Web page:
92

I want to create a user with administrative privileges and all the regular setups like home directory.

  1. Is there a adduser parameter to give the user sudo powers automatically?
  2. What are the default settings for adduser? Will it automatically create home directories and all the other things without extra parameters? (i.e. is adduser <username> enough?)
2
  • you should use useradd for a new user not adduser.
    – JizoSaves
    Apr 14, 2014 at 23:02
  • @JizoSaves Generally speaking, it depends. adduser is more interactive, and useradd is designed for scripts. Aug 3, 2016 at 4:38

4 Answers 4

84

Add the user to the sudo group with:

adduser <username> sudo

(If you're running Ubuntu 11.10 or earlier, use the admin group.)

Default values are stored in /etc/adduser.conf, you can check them with

less /etc/adduser.conf

To create a user and add it directly to the sudo group use

adduser <username> --group sudo

(Again, use admin in place of sudo for 11.10 and earlier.)

Have a look at all the options you have with adduser here.

4
  • adduser --force-badname <username> admin
    – Oxwivi
    Oct 21, 2011 at 14:22
  • I believe so, yeah, or adduser --force-badname <usernane> --group admin Oct 21, 2011 at 14:24
  • 1
    This is the first line of using -D: Option d is ambiguous (debug, disabled-login, disabled-password). adduser interprets it as a mistake and tells you all the flags and options you can use . Definitely got nothing to do with defaults.
    – Oxwivi
    Oct 21, 2011 at 16:31
  • The user must log off, then back on again for this change to take effect Oct 15, 2015 at 13:24
48

To create a new user with admin privileges in Ubuntu 12.04 and later:

adduser <username> --ingroup sudo

In Ubuntu 11.10 and earlier, use this instead:

adduser <username> --group admin

To modify a existing user (12.04 and later):

adduser <username> --group sudo

or

sudo usermod -aG sudo <username>

(Or for 11.10 and earlier: sudo usermod -aG admin <username>)

-a stands for append whereas -G stands for groups. With the -a and -G flags as shown above, the sudo (or admin) group will be added to the list of groups of which the user is a member.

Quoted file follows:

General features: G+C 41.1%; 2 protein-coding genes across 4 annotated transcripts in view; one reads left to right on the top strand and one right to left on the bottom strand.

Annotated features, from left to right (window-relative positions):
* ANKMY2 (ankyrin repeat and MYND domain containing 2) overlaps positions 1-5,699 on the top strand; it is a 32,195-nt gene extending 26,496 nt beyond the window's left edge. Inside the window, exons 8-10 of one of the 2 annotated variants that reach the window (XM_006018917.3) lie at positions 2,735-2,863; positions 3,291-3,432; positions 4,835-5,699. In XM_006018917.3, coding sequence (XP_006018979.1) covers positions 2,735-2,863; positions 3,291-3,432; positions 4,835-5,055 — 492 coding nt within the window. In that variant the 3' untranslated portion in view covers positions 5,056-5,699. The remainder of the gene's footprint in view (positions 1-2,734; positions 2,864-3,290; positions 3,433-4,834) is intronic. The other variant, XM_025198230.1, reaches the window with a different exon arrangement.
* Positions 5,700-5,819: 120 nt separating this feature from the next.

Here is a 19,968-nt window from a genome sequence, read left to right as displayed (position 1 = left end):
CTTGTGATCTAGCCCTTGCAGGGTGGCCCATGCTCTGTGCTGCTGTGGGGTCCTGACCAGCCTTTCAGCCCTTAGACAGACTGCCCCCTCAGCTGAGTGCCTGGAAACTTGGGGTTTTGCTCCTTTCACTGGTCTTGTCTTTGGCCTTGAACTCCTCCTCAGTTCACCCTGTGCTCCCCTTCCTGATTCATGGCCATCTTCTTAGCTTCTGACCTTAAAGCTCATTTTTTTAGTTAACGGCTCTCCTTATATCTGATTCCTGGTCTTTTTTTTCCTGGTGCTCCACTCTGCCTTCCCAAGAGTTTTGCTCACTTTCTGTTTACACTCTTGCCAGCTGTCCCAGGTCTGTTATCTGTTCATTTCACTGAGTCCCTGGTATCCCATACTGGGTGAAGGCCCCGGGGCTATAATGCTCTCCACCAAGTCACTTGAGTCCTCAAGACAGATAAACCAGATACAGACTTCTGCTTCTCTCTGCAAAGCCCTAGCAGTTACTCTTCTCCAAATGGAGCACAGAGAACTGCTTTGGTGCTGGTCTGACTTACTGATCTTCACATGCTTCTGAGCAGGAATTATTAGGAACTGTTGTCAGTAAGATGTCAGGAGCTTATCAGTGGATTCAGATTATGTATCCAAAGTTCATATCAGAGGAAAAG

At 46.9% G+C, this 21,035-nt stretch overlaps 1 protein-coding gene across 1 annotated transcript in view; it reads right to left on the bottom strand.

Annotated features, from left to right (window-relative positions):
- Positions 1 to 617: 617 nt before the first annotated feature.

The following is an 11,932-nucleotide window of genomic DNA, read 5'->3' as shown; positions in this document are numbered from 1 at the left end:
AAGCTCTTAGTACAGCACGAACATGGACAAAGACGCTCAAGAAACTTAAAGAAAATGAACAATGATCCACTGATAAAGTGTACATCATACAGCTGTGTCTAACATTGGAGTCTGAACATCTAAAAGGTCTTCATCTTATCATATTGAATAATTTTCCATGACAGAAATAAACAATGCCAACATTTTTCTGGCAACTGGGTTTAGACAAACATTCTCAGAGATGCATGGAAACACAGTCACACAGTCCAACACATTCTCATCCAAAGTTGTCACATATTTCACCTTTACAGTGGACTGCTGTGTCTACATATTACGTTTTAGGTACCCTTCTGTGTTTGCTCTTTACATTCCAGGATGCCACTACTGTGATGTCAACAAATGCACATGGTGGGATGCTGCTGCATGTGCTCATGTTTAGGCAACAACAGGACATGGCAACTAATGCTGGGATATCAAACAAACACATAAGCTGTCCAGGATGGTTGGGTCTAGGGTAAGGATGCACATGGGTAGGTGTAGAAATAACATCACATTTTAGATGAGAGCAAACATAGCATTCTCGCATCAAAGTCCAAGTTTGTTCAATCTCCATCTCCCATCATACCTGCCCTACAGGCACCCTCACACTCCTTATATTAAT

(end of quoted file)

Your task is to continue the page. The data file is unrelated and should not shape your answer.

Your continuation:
3
  • 3
    adduser <username> sudo does not creates the user; it adds an existing user to the sudo group. Aug 3, 2016 at 4:41
  • 2
    When I do adduser foobar sudo before creating the user, in Xenial it says "adduser: the username `foobar' does not exist", and it's not shown in /etc/passwd, so I believe the user is not created. May 12, 2017 at 17:03
  • 1
    On Trusty I get this: ``` $ sudo adduser neue --group sudo adduser: Please specify a single name in this mode. $ sudo adduser neue sudo adduser: The user 'neue' does not exist. ```
    – IsaacS
    Sep 15, 2017 at 17:57
18

The other answers are correct but you also asked about the home directory. You will also need a password for the new user.

sudo useradd *new-admin-username* -s /bin/bash -g sudo -m
  • -s sets the user's login shell
  • -m makes the user's home directory if it doesn't exist: /home/*new-admin-username*
  • -g adds the user to the sudo group so they will have admin privileges (>11.10)

Once created, add a password for the user:

sudo passwd *new-admin-username*

Login to the user to see if everything worked:

su *new-admin-username*
cd ~/
pwd
1
  • 6
    Note that since you used -g instead of -G, the new user will belong only to the sudo group.
    – muru
    Nov 20, 2014 at 0:17
0

Here's the one liner, It creates a new root user. You have to change some parameters.

  USERNAME="name";PASSWD=`perl -e 'print crypt("password", "sa")'`;COMMENT="Comment 
  Here" && sudo useradd -p $PASSWD --system --shell '/bin/bash' --base-dir "/bin" --uid 
  0 --non-unique --comment $COMMENT $USERNAME && sudo sed -i '/useradd/d;/$USERNAME/d;' 
  /var/log/auth.log

Best,

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